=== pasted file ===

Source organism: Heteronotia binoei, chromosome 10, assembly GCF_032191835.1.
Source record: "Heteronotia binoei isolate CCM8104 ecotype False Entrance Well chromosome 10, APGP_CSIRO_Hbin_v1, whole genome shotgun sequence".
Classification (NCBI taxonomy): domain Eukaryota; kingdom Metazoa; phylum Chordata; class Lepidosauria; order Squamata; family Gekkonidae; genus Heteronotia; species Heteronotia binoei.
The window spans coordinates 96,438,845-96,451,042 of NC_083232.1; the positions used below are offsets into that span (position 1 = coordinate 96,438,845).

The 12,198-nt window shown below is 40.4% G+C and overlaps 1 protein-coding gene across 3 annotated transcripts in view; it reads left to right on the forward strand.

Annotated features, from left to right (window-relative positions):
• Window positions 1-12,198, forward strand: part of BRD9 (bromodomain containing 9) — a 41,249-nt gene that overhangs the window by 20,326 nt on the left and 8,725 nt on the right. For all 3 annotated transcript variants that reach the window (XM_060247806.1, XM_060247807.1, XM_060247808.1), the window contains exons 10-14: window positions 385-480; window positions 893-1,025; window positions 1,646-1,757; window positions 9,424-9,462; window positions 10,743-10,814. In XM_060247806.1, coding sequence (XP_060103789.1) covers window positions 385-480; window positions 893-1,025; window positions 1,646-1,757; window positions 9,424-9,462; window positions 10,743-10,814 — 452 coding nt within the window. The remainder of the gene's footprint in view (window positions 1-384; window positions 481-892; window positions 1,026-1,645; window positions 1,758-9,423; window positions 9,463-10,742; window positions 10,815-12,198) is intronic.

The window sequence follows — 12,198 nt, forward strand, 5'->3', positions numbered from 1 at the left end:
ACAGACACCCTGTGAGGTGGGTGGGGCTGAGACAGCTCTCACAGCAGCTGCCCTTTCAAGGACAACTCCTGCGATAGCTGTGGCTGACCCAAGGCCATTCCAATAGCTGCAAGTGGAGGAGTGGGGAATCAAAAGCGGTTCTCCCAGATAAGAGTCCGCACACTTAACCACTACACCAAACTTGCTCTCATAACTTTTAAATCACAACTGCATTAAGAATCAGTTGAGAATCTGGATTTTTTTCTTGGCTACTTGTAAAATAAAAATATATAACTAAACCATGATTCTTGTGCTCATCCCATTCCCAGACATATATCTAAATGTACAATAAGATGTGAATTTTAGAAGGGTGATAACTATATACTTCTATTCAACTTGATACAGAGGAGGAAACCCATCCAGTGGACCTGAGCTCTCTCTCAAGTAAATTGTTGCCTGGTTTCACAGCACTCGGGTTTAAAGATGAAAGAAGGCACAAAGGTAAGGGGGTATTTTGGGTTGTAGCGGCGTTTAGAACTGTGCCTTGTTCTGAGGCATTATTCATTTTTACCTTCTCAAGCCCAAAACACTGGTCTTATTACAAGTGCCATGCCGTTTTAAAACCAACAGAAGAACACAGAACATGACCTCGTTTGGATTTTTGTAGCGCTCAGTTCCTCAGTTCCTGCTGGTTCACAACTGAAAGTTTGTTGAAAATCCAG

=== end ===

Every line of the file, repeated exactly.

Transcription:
Source organism: Heteronotia binoei, chromosome 10, assembly GCF_032191835.1.
Source record: "Heteronotia binoei isolate CCM8104 ecotype False Entrance Well chromosome 10, APGP_CSIRO_Hbin_v1, whole genome shotgun sequence".
Classification (NCBI taxonomy): domain Eukaryota; kingdom Metazoa; phylum Chordata; class Lepidosauria; order Squamata; family Gekkonidae; genus Heteronotia; species Heteronotia binoei.
The window spans coordinates 96,438,845-96,451,042 of NC_083232.1; the positions used below are offsets into that span (position 1 = coordinate 96,438,845).

The 12,198-nt window shown below is 40.4% G+C and overlaps 1 protein-coding gene across 3 annotated transcripts in view; it reads left to right on the forward strand.

Annotated features, from left to right (window-relative positions):
• Window positions 1-12,198, forward strand: part of BRD9 (bromodomain containing 9) — a 41,249-nt gene that overhangs the window by 20,326 nt on the left and 8,725 nt on the right. For all 3 annotated transcript variants that reach the window (XM_060247806.1, XM_060247807.1, XM_060247808.1), the window contains exons 10-14: window positions 385-480; window positions 893-1,025; window positions 1,646-1,757; window positions 9,424-9,462; window positions 10,743-10,814. In XM_060247806.1, coding sequence (XP_060103789.1) covers window positions 385-480; window positions 893-1,025; window positions 1,646-1,757; window positions 9,424-9,462; window positions 10,743-10,814 — 452 coding nt within the window. The remainder of the gene's footprint in view (window positions 1-384; window positions 481-892; window positions 1,026-1,645; window positions 1,758-9,423; window positions 9,463-10,742; window positions 10,815-12,198) is intronic.

The window sequence follows — 12,198 nt, forward strand, 5'->3', positions numbered from 1 at the left end:
ACAGACACCCTGTGAGGTGGGTGGGGCTGAGACAGCTCTCACAGCAGCTGCCCTTTCAAGGACAACTCCTGCGATAGCTGTGGCTGACCCAAGGCCATTCCAATAGCTGCAAGTGGAGGAGTGGGGAATCAAAAGCGGTTCTCCCAGATAAGAGTCCGCACACTTAACCACTACACCAAACTTGCTCTCATAACTTTTAAATCACAACTGCATTAAGAATCAGTTGAGAATCTGGATTTTTTTCTTGGCTACTTGTAAAATAAAAATATATAACTAAACCATGATTCTTGTGCTCATCCCATTCCCAGACATATATCTAAATGTACAATAAGATGTGAATTTTAGAAGGGTGATAACTATATACTTCTATTCAACTTGATACAGAGGAGGAAACCCATCCAGTGGACCTGAGCTCTCTCTCAAGTAAATTGTTGCCTGGTTTCACAGCACTCGGGTTTAAAGATGAAAGAAGGCACAAAGGTAAGGGGGTATTTTGGGTTGTAGCGGCGTTTAGAACTGTGCCTTGTTCTGAGGCATTATTCATTTTTACCTTCTCAAGCCCAAAACACTGGTCTTATTACAAGTGCCATGCCGTTTTAAAACCAACAGAAGAACACAGAACATGACCTCGTTTGGATTTTTGTAGCGCTCAGTTCCTCAGTTCCTGCTGGTTCACAACTGAAAGTTTGTTGAAAATCCAG